1997 Boone Crank-Up Highlights

Boone show

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Sec. Boone, North Carolina, Crank-Up 3841 Highway 421 S. Boone, North Carolina 28607

On this cozy winter's day as I look out the window, I think back to our last show and write this report. It's not too difficult to imagine that it won't be long until it's show time again. (That thought surely does make the blustery wind and snow more tolerable, doesn't it?) I suppose the reason for remembering our last show so fondly is because we always have such a good time. As I use the word 'we,' I think that pretty much describes most everyone, club members and other exhibitors.

Our club works hard and puts so much of themselves into the show. They think that it is important to make people feel welcome and at home. We want people to be able to relax and enjoy the show, as well as the beautiful surroundings. Our show strives to bring the simplicity of the past to the convenience of today; a way to honour the past while participating in the present. This was pointed out so well to us by Rev. Richard Holshouser during our Sunday morning worship service last year when he said that he had this show thing all figured out. He said, 'The engine show is just an excuse for the owners to get together for a reunion; they sit, talk and visit while they listen to their engines run.'

The Boone Show usually has something different every year. I believe these events are sometimes planned, and sometimes amazingly, they are spontaneous. For instance, this past year we were fortunate to have, in addition to all the antique farm machinery and tools, engines, steam stuff, tractors, antique cars, etc., Kenneth Gochenour, a local Park Ranger who did a live demonstration on Friday and Saturday of rail splitting. This was most interesting and received a lot of attention. When he finished splitting the logs, he then stacked them into an actual split rail fence. He told us that he learned how to do this in the sixties.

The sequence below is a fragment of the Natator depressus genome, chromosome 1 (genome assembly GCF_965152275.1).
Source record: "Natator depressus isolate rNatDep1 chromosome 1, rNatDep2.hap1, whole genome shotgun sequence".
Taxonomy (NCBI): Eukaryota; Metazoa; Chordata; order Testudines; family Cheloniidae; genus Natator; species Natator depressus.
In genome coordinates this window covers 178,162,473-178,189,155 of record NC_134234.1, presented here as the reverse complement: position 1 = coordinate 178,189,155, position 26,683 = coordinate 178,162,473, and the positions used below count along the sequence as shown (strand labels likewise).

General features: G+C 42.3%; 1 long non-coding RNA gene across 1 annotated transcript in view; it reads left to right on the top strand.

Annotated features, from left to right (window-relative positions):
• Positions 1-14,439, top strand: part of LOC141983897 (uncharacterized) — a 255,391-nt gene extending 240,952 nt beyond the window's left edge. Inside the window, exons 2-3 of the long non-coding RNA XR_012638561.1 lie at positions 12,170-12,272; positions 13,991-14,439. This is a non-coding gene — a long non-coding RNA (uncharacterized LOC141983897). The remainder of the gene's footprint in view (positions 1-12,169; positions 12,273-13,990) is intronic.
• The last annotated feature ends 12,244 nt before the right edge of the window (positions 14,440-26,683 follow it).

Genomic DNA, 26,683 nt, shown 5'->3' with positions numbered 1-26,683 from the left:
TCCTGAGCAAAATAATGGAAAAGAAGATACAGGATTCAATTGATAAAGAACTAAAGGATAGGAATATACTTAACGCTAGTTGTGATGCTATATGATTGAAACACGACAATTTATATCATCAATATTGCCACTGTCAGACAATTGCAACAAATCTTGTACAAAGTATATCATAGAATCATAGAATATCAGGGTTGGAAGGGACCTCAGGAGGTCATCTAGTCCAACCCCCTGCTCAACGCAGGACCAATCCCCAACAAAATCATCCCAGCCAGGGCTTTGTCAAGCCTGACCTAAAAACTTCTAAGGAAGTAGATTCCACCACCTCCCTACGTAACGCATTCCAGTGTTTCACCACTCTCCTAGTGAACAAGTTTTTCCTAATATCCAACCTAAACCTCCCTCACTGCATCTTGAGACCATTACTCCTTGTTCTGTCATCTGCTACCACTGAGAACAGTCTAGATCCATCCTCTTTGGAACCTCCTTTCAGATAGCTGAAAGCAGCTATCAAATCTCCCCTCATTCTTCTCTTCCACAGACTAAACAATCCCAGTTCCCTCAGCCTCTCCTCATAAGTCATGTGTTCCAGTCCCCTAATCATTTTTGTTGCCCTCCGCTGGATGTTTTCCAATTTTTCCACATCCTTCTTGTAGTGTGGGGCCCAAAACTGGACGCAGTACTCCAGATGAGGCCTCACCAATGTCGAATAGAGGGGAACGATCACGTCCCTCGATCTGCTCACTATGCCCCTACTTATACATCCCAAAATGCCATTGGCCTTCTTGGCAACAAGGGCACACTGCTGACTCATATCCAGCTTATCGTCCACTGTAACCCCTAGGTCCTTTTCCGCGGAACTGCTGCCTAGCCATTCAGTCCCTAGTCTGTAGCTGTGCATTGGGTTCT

At the end of the show, a niece of mine and her family, received most of the rails. The rails were loaded onto a pick-up truck, taken on about a two-hour drive, and unloaded. She wrote me a note a short time later saying that they finally got the logs arranged into a fence, that it was a real chore, and it sure wasn't as easy as that guy made it look! They arranged them, and re-arranged and re-arranged!

Another 'hot event' was the tractor parade. Last year they were joined by the Antique Car Club of Hickory, North Carolina, plus other classic cars and trucks. We even had three generations of avid John Deere enthusiasts in the parade.

Mack Hodges, our club treasurer, drove his 1940 Model 'L' John Deere tractor while pulling a cart with daughter, Lisa Watson and two-year-old grandson, Garrett, behind.

Another outstanding participant in the Saturday afternoon parade was Brent Terry of Elizabethton, Tennessee, in what he described as 'the Classic Chitty, Chitty, Bang, Bang Car.'

Of course, there's also the regulars, such as the Hodges clan, Kyle, John and Mack, who do frequent corn meal grinding demonstrations, as a tribute to their father, Frank Hodges, who got them started in this hobby. The cornmeal is used by Mrs. Kyle (Brenda) and Mrs. Mack (Linda) and others in the food service area to make fresh, hot cornbread. This is a favorite menu item along with their pinto beans and chow-chow.

Although hurricane Danny and a flash flood watch were threats the week of our show, the weather was sunny and hot. Due to the beautiful weather, many of us wore a farmer's tan evidence of sun on exposed areas. However Sunday morning, I wakened to the sound of a gentle rain. The fog and drizzle cleared by mid-afternoon as everyone packed up and headed for home (or the next show). I guess we just had to have a little 'liquid sunshine' to make us appreciate the other kind.

My husband, John, always enjoys telling people that the Carolina Fly-Wheelers Engine Club puts on a clean show; it usually rains sometime during the show and washes everything clean!

Boone is a great place to be! Our mountains are beautiful no matter what the season, no matter what the weather, no matter what time of day, or which area you're in. There is always something going on in the High Country from the traditional events, such as Horn in the West (America's third oldest consecutive running outdoor drama) to the first Herbal Festival. A slogan at the Horn in the West grounds reads, 'Saving yesterday for tomorrow,' which ties in beautifully with what we're all about.

Nicole Wise, along with her family, of Stanford, Connecticut, recently visited our area for a skiing vacation. She later published an article entitled, 'Great Little Snow Towns' in the November, 1997 issue of Family Fun Magazine. She says that Boone is a hidden gem because 'it's an hour and a half drive from any major Interstate or the nearest major airport.'

Although we may be a little difficult to get to, we think you would enjoy our show once you do get here. Come join us for the nineteenth annual High Country Crank-Up and have a mountaintop adventure, 'step back into a time when life was a lot less complicated.' The High Country Crank-Up, July 24, 25 and 26 will bring the joys of July to an end. The fairgrounds/raceway grounds will open on Thursday. For more information contact: Ray Scholl at 704-297-4406 or Betty Hodges 704-264-4977.

Please also see our ad in the 1998 Steam and Gas Show Directory.